In a summer frenzy of impulse purchases, I bought around 30 plays considered part of the classical theatrical repertory. I read plays like Ghosts by Henrik Ibsen, Long Days Journey Into Night by Eugene O’Neill and Mother Courage and Her Children by Bertolt Brecht. All of these plays are dark and tragic.
I found that many of the famous playwrights tend to write tragedies. Though, of course, some such as Moliere and Wilde break this trend with their definitively humorous writing. But this seems to be a comedic exception to the tragic rule.
Why should tragedy be considered the superior genre? I have yet to hear a compelling case arguing that it is somehow morally superior to feel sad rather than happy. Though happiness is still considered frivolous by some, this is a masochistic, antiquated and foolishly stoic idea. Laughter is not only advantageous to personal health, but also a beneficial communal practice that unites people of all backgrounds and identities.
Even if the argument is less moralistic and more concerned with effective conveyance of theme, I still disagree. Heavy subjects should be explored through art, but I question if it is always necessary to treat these subjects with tragic seriousness to convey their depth. For every comedy that fails to convey any sort of theme, there has been a tragedy that did exactly the same. Occasionally, I think there are themes that comedies are actually better equipped to handle. For example, lampooning social issues in comedic ways can be quite effective. When people laugh, they often have to ask themselves what they are laughing at and why. Putting social issues on stage forces people to think about them, even through laughter. Comedy can point out quite easily the ridiculous situations in which any society finds itself.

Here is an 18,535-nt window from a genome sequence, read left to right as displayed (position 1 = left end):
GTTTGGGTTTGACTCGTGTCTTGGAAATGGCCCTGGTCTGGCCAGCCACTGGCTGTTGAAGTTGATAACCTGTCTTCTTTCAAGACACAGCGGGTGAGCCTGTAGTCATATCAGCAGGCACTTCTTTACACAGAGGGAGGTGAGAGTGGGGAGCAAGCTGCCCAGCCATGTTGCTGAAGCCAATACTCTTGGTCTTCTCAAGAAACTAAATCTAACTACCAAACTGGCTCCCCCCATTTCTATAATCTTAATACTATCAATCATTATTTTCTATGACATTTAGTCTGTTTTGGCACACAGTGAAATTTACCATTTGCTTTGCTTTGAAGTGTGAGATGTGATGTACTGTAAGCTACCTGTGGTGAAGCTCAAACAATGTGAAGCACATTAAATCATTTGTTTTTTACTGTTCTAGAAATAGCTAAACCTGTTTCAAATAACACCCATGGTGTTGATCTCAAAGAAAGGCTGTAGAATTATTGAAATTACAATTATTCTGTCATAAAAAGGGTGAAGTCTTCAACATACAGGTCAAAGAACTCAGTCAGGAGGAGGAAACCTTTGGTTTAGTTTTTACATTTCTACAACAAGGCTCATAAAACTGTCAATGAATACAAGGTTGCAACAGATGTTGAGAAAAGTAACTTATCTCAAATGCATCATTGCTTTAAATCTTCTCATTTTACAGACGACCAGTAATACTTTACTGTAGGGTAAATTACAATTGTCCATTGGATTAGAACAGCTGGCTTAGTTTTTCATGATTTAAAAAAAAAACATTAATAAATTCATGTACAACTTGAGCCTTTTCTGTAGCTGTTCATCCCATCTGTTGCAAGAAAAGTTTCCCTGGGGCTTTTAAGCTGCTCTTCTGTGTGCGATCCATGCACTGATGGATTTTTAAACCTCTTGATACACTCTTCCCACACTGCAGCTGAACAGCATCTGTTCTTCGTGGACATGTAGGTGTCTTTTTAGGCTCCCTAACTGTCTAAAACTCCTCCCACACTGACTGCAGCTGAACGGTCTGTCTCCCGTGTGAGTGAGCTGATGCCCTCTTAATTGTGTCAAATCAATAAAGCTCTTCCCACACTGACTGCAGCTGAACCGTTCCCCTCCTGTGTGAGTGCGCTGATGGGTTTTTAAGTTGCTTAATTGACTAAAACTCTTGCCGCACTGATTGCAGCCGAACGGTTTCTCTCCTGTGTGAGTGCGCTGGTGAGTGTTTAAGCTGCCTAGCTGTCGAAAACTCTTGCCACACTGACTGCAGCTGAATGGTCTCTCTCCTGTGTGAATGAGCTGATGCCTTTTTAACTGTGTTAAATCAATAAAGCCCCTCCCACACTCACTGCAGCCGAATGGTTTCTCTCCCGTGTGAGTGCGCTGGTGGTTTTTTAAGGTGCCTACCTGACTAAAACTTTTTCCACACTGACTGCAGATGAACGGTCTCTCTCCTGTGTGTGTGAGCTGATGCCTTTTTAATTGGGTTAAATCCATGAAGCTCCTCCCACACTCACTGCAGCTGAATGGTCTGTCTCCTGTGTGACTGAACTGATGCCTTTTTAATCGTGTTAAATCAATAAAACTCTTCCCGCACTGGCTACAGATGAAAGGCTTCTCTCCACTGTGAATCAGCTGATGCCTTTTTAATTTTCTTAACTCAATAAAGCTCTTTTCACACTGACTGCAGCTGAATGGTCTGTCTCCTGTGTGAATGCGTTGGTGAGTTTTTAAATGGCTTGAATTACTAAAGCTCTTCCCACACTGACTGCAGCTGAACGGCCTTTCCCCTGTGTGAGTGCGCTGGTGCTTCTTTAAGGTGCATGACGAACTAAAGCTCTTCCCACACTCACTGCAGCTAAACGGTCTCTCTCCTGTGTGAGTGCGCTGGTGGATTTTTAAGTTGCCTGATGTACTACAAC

However, few plays are strictly tragic or comedic. Most combine certain elements from each genre. Many tragedies have no trouble mixing comedic scenes in with an otherwise tragic plot. For example, the first act of Romeo and Juliet reads much like a comedy. Romeo is not a romantic; he’s a child who doesn’t know how to cope with his feelings. His love for Juliet follows merely from their proximity, not any sort of special connection between them, and his friends mock him ceaselessly for forgetting them and deifying his crushes. However, when Mercutio dies, the mood of the play takes a dramatic turn, ending in the infamous tomb scene. The light, comedic mood serves to contrast the bleak ending.
And to a certain extent, comedies also use tragic elements. For the majority of comedies, audiences do not laugh throughout the shows. There do need to be some tragic moments that contrast with the bits and jokes. For example, in The Taming of The Shrew, Shakespeare includes Katherine’s strange, moralistic monologue at the very end. It isn’t comedic, but it belongs in the play just as much as any other scene.
Theater must mix and accept both comedy and tragedy and let stories be what they are: reflections of humanity. Comedy, while traditionally underappreciated, has just as much power as tragedy does. Comedy is not frivolity. Tragedy is not superior.